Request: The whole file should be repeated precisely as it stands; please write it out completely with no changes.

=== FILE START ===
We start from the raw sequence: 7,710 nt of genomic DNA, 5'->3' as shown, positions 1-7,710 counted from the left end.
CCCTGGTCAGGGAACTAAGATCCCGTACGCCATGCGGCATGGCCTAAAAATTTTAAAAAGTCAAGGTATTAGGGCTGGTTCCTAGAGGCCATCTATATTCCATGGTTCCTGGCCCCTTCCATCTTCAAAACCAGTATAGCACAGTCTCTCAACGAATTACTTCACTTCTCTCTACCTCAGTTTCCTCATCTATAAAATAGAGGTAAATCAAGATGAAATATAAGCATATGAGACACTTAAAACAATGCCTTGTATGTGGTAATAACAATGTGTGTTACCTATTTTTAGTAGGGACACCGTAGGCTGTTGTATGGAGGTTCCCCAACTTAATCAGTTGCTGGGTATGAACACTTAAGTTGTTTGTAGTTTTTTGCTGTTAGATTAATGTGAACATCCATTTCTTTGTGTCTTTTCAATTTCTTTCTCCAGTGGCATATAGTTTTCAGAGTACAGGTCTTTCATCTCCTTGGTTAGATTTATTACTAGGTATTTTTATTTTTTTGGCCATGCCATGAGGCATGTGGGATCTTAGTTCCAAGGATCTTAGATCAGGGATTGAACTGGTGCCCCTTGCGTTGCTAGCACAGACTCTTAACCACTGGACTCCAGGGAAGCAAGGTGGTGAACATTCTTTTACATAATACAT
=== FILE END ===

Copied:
We start from the raw sequence: 7,710 nt of genomic DNA, 5'->3' as shown, positions 1-7,710 counted from the left end.
CCCTGGTCAGGGAACTAAGATCCCGTACGCCATGCGGCATGGCCTAAAAATTTTAAAAAGTCAAGGTATTAGGGCTGGTTCCTAGAGGCCATCTATATTCCATGGTTCCTGGCCCCTTCCATCTTCAAAACCAGTATAGCACAGTCTCTCAACGAATTACTTCACTTCTCTCTACCTCAGTTTCCTCATCTATAAAATAGAGGTAAATCAAGATGAAATATAAGCATATGAGACACTTAAAACAATGCCTTGTATGTGGTAATAACAATGTGTGTTACCTATTTTTAGTAGGGACACCGTAGGCTGTTGTATGGAGGTTCCCCAACTTAATCAGTTGCTGGGTATGAACACTTAAGTTGTTTGTAGTTTTTTGCTGTTAGATTAATGTGAACATCCATTTCTTTGTGTCTTTTCAATTTCTTTCTCCAGTGGCATATAGTTTTCAGAGTACAGGTCTTTCATCTCCTTGGTTAGATTTATTACTAGGTATTTTTATTTTTTTGGCCATGCCATGAGGCATGTGGGATCTTAGTTCCAAGGATCTTAGATCAGGGATTGAACTGGTGCCCCTTGCGTTGCTAGCACAGACTCTTAACCACTGGACTCCAGGGAAGCAAGGTGGTGAACATTCTTTTACATAATACAT